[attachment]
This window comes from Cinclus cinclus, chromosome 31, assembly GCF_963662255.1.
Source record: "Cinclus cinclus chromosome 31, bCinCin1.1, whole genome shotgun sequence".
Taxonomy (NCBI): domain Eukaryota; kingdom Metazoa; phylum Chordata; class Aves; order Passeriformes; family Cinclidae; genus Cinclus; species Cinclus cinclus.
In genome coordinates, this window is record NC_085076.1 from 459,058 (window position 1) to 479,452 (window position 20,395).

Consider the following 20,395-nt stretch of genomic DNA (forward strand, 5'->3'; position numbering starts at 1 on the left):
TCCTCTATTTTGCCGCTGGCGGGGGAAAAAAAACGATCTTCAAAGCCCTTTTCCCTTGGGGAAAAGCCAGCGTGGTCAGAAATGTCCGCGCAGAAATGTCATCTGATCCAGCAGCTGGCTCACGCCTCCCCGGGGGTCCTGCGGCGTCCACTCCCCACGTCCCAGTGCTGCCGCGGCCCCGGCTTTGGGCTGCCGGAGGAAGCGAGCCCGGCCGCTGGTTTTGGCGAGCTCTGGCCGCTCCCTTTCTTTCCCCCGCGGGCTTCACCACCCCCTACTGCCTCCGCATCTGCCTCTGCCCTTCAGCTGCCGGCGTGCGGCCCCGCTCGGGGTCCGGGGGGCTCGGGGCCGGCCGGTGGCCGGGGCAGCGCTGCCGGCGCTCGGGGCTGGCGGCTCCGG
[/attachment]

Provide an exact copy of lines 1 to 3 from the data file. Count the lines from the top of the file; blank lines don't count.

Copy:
This window comes from Cinclus cinclus, chromosome 31, assembly GCF_963662255.1.
Source record: "Cinclus cinclus chromosome 31, bCinCin1.1, whole genome shotgun sequence".
Taxonomy (NCBI): domain Eukaryota; kingdom Metazoa; phylum Chordata; class Aves; order Passeriformes; family Cinclidae; genus Cinclus; species Cinclus cinclus.